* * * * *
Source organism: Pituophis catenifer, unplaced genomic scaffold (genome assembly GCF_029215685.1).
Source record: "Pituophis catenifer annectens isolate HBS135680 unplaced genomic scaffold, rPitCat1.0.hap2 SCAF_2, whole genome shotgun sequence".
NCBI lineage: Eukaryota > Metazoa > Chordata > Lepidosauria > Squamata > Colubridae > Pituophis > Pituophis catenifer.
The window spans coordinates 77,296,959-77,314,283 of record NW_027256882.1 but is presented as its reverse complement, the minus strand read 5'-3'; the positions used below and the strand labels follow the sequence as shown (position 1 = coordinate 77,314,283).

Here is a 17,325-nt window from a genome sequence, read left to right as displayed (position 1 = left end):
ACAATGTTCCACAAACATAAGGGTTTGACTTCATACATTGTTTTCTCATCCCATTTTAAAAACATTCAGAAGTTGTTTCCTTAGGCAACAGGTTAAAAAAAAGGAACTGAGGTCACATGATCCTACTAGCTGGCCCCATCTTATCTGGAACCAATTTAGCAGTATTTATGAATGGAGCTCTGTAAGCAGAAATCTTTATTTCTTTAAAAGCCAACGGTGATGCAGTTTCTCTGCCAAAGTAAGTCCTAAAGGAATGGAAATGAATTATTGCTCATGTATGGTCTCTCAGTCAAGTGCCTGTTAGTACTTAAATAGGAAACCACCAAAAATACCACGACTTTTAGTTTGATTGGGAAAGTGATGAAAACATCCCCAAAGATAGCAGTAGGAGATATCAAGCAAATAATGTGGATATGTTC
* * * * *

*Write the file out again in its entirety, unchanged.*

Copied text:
Source organism: Pituophis catenifer, unplaced genomic scaffold (genome assembly GCF_029215685.1).
Source record: "Pituophis catenifer annectens isolate HBS135680 unplaced genomic scaffold, rPitCat1.0.hap2 SCAF_2, whole genome shotgun sequence".
NCBI lineage: Eukaryota > Metazoa > Chordata > Lepidosauria > Squamata > Colubridae > Pituophis > Pituophis catenifer.
The window spans coordinates 77,296,959-77,314,283 of record NW_027256882.1 but is presented as its reverse complement, the minus strand read 5'-3'; the positions used below and the strand labels follow the sequence as shown (position 1 = coordinate 77,314,283).

Here is a 17,325-nt window from a genome sequence, read left to right as displayed (position 1 = left end):
ACAATGTTCCACAAACATAAGGGTTTGACTTCATACATTGTTTTCTCATCCCATTTTAAAAACATTCAGAAGTTGTTTCCTTAGGCAACAGGTTAAAAAAAAGGAACTGAGGTCACATGATCCTACTAGCTGGCCCCATCTTATCTGGAACCAATTTAGCAGTATTTATGAATGGAGCTCTGTAAGCAGAAATCTTTATTTCTTTAAAAGCCAACGGTGATGCAGTTTCTCTGCCAAAGTAAGTCCTAAAGGAATGGAAATGAATTATTGCTCATGTATGGTCTCTCAGTCAAGTGCCTGTTAGTACTTAAATAGGAAACCACCAAAAATACCACGACTTTTAGTTTGATTGGGAAAGTGATGAAAACATCCCCAAAGATAGCAGTAGGAGATATCAAGCAAATAATGTGGATATGTTC